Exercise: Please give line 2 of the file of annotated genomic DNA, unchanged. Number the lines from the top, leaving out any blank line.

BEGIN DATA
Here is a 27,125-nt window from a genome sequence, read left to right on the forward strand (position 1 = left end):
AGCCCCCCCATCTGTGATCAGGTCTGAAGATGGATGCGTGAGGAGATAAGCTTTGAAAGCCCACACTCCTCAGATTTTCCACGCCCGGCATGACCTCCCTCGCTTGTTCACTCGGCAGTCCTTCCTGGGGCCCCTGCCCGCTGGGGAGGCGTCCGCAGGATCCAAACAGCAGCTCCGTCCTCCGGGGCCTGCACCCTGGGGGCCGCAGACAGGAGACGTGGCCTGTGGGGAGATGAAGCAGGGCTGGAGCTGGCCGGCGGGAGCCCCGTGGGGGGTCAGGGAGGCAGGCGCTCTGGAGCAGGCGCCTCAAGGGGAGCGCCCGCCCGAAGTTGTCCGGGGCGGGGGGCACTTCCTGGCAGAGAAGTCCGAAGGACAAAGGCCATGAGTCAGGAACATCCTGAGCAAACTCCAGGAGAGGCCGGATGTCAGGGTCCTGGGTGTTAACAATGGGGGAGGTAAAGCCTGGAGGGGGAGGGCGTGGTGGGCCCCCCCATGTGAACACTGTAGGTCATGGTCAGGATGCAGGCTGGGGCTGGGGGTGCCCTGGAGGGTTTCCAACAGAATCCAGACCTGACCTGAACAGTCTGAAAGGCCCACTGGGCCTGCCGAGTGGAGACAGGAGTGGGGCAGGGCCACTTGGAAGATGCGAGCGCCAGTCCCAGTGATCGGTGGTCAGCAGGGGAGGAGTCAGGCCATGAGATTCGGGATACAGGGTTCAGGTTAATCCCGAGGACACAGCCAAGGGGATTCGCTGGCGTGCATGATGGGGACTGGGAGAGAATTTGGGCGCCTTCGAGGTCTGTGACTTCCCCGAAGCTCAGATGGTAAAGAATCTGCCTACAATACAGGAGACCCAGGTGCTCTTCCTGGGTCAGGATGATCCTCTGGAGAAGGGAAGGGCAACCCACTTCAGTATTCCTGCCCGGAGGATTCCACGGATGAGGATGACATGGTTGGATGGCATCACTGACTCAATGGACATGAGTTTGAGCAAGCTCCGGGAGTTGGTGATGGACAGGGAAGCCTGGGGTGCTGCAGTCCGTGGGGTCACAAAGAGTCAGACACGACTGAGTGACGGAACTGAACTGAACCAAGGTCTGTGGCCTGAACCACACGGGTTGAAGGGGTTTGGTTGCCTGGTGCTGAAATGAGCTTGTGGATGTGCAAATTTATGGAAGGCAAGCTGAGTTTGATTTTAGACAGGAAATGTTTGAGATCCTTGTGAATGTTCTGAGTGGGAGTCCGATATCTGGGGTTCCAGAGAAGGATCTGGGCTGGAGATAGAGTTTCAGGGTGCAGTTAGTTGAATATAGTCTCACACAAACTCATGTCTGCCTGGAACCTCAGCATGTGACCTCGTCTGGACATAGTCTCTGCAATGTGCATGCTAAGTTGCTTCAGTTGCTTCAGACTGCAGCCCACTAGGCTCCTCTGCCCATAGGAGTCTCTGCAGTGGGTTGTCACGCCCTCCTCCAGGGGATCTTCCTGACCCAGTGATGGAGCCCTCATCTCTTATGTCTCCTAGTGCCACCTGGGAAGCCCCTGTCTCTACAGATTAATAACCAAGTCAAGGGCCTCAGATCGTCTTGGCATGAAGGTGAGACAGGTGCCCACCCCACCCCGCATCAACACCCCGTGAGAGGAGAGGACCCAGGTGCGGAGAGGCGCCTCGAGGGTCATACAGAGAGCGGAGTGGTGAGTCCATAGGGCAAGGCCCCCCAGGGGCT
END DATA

AGCCCCCCCATCTGTGATCAGGTCTGAAGATGGATGCGTGAGGAGATAAGCTTTGAAAGCCCACACTCCTCAGATTTTCCACGCCCGGCATGACCTCCCTCGCTTGTTCACTCGGCAGTCCTTCCTGGGGCCCCTGCCCGCTGGGGAGGCGTCCGCAGGATCCAAACAGCAGCTCCGTCCTCCGGGGCCTGCACCCTGGGGGCCGCAGACAGGAGACGTGGCCTGTGGGGAGATGAAGCAGGGCTGGAGCTGGCCGGCGGGAGCCCCGTGGGGGGTCAGGGAGGCAGGCGCTCTGGAGCAGGCGCCTCAAGGGGAGCGCCCGCCCGAAGTTGTCCGGGGCGGGGGGCACTTCCTGGCAGAGAAGTCCGAAGGACAAAGGCCATGAGTCAGGAACATCCTGAGCAAACTCCAGGAGAGGCCGGATGTCAGGGTCCTGGGTGTTAACAATGGGGGAGGTAAAGCCTGGAGGGGGAGGGCGTGGTGGGCCCCCCCATGTGAACACTGTAGGTCATGGTCAGGATGCAGGCTGGGGCTGGGGGTGCCCTGGAGGGTTTCCAACAGAATCCAGACCTGACCTGAACAGTCTGAAAGGCCCACTGGGCCTGCCGAGTGGAGACAGGAGTGGGGCAGGGCCACTTGGAAGATGCGAGCGCCAGTCCCAGTGATCGGTGGTCAGCAGGGGAGGAGTCAGGCCATGAGATTCGGGATACAGGGTTCAGGTTAATCCCGAGGACACAGCCAAGGGGATTCGCTGGCGTGCATGATGGGGACTGGGAGAGAATTTGGGCGCCTTCGAGGTCTGTGACTTCCCCGAAGCTCAGATGGTAAAGAATCTGCCTACAATACAGGAGACCCAGGTGCTCTTCCTGGGTCAGGATGATCCTCTGGAGAAGGGAAGGGCAACCCACTTCAGTATTCCTGCCCGGAGGATTCCACGGATGAGGATGACATGGTTGGATGGCATCACTGACTCAATGGACATGAGTTTGAGCAAGCTCCGGGAGTTGGTGATGGACAGGGAAGCCTGGGGTGCTGCAGTCCGTGGGGTCACAAAGAGTCAGACACGACTGAGTGACGGAACTGAACTGAACCAAGGTCTGTGGCCTGAACCACACGGGTTGAAGGGGTTTGGTTGCCTGGTGCTGAAATGAGCTTGTGGATGTGCAAATTTATGGAAGGCAAGCTGAGTTTGATTTTAGACAGGAAATGTTTGAGATCCTTGTGAATGTTCTGAGTGGGAGTCCGATATCTGGGGTTCCAGAGAAGGATCTGGGCTGGAGATAGAGTTTCAGGGTGCAGTTAGTTGAATATAGTCTCACACAAACTCATGTCTGCCTGGAACCTCAGCATGTGACCTCGTCTGGACATAGTCTCTGCAATGTGCATGCTAAGTTGCTTCAGTTGCTTCAGACTGCAGCCCACTAGGCTCCTCTGCCCATAGGAGTCTCTGCAGTGGGTTGTCACGCCCTCCTCCAGGGGATCTTCCTGACCCAGTGATGGAGCCCTCATCTCTTATGTCTCCTAGTGCCACCTGGGAAGCCCCTGTCTCTACAGATTAATAACCAAGTCAAGGGCCTCAGATCGTCTTGGCATGAAGGTGAGACAGGTGCCCACCCCACCCCGCATCAACACCCCGTGAGAGGAGAGGACCCAGGTGCGGAGAGGCGCCTCGAGGGTCATACAGAGAGCGGAGTGGTGAGTCCATAGGGCAAGGCCCCCCAGGGGCT